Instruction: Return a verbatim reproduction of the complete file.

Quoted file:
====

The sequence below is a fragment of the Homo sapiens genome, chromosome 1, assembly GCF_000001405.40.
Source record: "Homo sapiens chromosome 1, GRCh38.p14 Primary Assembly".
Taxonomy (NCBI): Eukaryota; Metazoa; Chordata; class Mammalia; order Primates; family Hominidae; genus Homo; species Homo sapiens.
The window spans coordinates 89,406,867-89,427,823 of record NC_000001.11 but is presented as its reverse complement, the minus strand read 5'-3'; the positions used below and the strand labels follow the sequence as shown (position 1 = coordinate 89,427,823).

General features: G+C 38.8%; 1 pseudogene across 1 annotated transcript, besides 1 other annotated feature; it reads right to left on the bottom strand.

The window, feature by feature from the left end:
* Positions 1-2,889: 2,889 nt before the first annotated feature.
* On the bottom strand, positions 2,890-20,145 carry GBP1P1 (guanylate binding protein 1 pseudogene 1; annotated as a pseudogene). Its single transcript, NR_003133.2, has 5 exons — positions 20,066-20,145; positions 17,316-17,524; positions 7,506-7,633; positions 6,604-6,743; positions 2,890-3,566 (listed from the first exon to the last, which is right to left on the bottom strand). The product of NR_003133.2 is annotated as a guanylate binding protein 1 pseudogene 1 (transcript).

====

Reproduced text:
The sequence below is a fragment of the Homo sapiens genome, chromosome 1, assembly GCF_000001405.40.
Source record: "Homo sapiens chromosome 1, GRCh38.p14 Primary Assembly".
Taxonomy (NCBI): Eukaryota; Metazoa; Chordata; class Mammalia; order Primates; family Hominidae; genus Homo; species Homo sapiens.
The window spans coordinates 89,406,867-89,427,823 of record NC_000001.11 but is presented as its reverse complement, the minus strand read 5'-3'; the positions used below and the strand labels follow the sequence as shown (position 1 = coordinate 89,427,823).

General features: G+C 38.8%; 1 pseudogene across 1 annotated transcript, besides 1 other annotated feature; it reads right to left on the bottom strand.

The window, feature by feature from the left end:
* Positions 1-2,889: 2,889 nt before the first annotated feature.
* On the bottom strand, positions 2,890-20,145 carry GBP1P1 (guanylate binding protein 1 pseudogene 1; annotated as a pseudogene). Its single transcript, NR_003133.2, has 5 exons — positions 20,066-20,145; positions 17,316-17,524; positions 7,506-7,633; positions 6,604-6,743; positions 2,890-3,566 (listed from the first exon to the last, which is right to left on the bottom strand). The product of NR_003133.2 is annotated as a guanylate binding protein 1 pseudogene 1 (transcript).